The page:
Blog

List of Essential Medicines

To combat the shortage of prescription drugs, experts say Canadian authorities should declare a list of essential medicines.

The web site drugshortages.ca currently lists more than 800 medicines either unavailable or in short supply, causing inconvenience to doctors and possible harm to patients. More than one hundred countries have fought back by creating a list of essential medicines. An article just published in the Canadian Medical Association Journal says Canada should do the same.  The article is behind a paywall. Let's see if we can get it lifted! 

An essential medicines list is a set of drugs that the government deems as too important to be permitted to run out. The list could include prescription drugs, over the counter preparations and natural health products that the government commits to keep in stock.  A panel of experts would select medicines that make the cut based on effectiveness, safety and cost.  The list could also be used an educational tool to remind doctors in an unbiased way which treatments are the most appropriate; it could also be used to help manage the runaway cost of prescription drugs.  The list would not be exhaustive.  In Canada, there are more than 8000 pharmaceutical drugs for sale. Experts say the essential list would contain anywhere between 200 and 500 medicines at any one time.

Not every drug is in short supply, but some categories of medications have acute shortages. The Canadian Epilepsy Alliance tracks shortages of epilepsy drugs. It says nearly three out of every four medications used to control epileptic seizures have been affected by shortages, up from two out of every three drugs a year ago.  Shortages of antibiotics have been cited as a factor in an increase in cases of syphilis in Manitoba.  In March of this year, there were shortages of drugs used to treat asthma.  In Halifax earlier this year, there was a reported shortage of Epi-Pens, which are used by kids and adults to treat life-threatening allergies to peanuts and other substances.  We've seen shortages of cancer chemotherapy drugs as well as medications used to treat tuberculosis.

The authors of the article in CMAJ say studies show that an essential medicines list is associated with increased availability of drugs. It is also associated with better prescribing by doctors and more appropriate use by patients. This is especially true of low and middle-income nations.  For instance, after creating a list of essential medicines back in 2000, India was able to provide these drugs to up to 95% of patients and save an estimated 30 per cent annually on drug costs.  Among developed nations, Norway has had very few shortages since establishing a list of essential medicines. 

I visited Sweden last fall.  You can catch that episode here. That country has what it calls a wise list of 200 drugs - a smart evidence based list of medicines they deem both essential and cost effective.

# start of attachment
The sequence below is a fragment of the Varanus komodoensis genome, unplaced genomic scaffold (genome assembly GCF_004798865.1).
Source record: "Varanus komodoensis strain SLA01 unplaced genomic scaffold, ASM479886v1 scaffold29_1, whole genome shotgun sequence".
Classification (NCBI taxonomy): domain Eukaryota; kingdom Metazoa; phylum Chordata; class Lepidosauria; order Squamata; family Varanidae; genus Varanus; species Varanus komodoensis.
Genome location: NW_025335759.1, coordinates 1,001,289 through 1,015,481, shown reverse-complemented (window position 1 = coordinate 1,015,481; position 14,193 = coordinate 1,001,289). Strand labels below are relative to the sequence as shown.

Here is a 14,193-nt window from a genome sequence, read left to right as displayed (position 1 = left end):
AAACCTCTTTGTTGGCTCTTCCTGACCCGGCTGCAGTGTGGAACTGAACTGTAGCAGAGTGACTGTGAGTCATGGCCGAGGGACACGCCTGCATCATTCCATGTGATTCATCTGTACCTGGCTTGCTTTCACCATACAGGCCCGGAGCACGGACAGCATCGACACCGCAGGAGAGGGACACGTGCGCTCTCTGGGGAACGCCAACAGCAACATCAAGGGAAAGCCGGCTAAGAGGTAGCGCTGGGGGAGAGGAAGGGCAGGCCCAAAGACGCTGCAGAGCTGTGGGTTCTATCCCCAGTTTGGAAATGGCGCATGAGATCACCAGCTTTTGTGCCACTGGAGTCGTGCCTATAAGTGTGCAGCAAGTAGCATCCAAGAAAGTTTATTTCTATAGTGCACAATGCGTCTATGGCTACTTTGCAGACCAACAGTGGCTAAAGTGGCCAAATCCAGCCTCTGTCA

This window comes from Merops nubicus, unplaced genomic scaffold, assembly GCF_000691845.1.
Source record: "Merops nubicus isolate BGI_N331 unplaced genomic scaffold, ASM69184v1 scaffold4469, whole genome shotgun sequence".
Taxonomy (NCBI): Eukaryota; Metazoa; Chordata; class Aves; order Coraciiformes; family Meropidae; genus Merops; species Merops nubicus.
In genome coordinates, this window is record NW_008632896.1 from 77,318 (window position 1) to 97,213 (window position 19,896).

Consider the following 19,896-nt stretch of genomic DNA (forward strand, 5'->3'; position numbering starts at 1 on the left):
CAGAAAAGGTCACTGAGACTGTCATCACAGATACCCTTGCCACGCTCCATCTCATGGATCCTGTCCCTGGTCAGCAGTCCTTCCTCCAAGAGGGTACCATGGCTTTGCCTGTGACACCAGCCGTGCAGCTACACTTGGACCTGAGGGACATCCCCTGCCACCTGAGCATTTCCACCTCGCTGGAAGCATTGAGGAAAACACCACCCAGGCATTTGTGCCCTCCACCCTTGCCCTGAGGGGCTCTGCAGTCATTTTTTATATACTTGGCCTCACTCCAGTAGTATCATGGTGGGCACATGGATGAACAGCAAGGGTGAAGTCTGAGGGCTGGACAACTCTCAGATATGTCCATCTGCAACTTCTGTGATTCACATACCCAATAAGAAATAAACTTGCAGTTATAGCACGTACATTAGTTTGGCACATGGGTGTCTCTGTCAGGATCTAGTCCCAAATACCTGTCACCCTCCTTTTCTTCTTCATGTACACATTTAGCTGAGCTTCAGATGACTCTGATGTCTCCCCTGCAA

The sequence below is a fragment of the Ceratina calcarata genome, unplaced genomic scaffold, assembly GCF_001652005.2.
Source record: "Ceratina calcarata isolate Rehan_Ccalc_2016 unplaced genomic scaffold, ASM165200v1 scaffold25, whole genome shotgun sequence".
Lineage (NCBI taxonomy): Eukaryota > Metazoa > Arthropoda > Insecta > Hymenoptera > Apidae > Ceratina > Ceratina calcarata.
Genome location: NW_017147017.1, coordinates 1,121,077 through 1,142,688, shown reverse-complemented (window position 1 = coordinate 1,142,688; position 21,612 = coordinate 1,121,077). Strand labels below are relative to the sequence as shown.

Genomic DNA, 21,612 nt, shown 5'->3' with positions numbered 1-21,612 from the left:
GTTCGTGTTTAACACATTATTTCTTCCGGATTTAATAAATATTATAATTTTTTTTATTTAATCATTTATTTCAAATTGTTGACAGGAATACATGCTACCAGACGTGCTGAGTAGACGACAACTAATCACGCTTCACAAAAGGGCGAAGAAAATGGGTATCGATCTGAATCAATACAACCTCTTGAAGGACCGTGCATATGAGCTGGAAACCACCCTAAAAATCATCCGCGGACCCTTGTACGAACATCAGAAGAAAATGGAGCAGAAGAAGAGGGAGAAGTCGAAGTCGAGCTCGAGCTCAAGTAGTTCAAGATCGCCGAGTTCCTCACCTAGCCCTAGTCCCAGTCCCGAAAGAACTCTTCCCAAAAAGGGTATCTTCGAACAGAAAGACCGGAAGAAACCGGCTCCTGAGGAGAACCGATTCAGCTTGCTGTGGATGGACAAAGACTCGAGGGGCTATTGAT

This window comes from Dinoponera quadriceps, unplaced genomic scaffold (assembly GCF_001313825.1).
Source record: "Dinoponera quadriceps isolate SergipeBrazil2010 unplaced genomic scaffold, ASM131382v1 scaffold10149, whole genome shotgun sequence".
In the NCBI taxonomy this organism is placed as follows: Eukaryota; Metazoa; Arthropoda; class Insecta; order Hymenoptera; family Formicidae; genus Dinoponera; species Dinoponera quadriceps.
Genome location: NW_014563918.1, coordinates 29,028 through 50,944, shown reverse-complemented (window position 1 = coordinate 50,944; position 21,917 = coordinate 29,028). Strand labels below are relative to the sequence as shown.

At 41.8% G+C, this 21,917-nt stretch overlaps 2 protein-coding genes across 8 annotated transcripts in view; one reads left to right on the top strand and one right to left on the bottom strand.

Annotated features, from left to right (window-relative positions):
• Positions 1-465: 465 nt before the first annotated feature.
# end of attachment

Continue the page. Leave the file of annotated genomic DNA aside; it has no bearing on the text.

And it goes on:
Critics say that countries that have created essential medicines lists continue to experience drug shortages.  Such lists need to be updated and checked for errors.  The authors of the article in CMAJ acknowledge that a list of essential medicines cannot be the sole protection against global drug shortages  which since 2010 have been occurring with increasingly frequency. There are worldwide shortages of some raw ingredients used to make pharmaceutical drugs.  Drugs that are off patent are in particularly short supply.  If prices demanded by hospitals and insurance drug plans fall below production and distribution costs, manufacturers simply stop making them.  Shortages can lead to hoarding, gray marketing of drugs, and buying up temporary supplies at huge mark up. 

The federal government intends to make reporting of drug shortages mandatory.  Until recently, such reporting has been voluntary.  The people who watch the problem say that's a welcome development.  Some say an essential medicines list could be the first step along the road to a national pharmacare program  by proffering a list of drugs that would be publicly funded for all Canadians.  The authors of the study hope that Canada takes the example of other countries such as Sweden and develop a wise list of drugs based on scientific evidence.  Once the list is created, they say the federal government might negotiate with drug companies to secure supplies at reasonable prices. 

The authors say Canada has greater purchasing power than other nations that have essential medicines lists and should follow their example.

In other words, Canada could and should be doing a lot more to guarantee a supply of essential drugs.

Comments

To encourage thoughtful and respectful conversations, first and last names will appear with each submission to CBC/Radio-Canada's online communities (except in children and youth-oriented communities). Pseudonyms will no longer be permitted.

By submitting a comment, you accept that CBC has the right to reproduce and publish that comment in whole or in part, in any manner CBC chooses. Please note that CBC does not endorse the opinions expressed in comments. Comments on this story are moderated according to our Submission Guidelines. Comments are welcome while open. We reserve the right to close comments at any time.

Become a CBC Member

Join the conversation  Create account

Already have an account?

now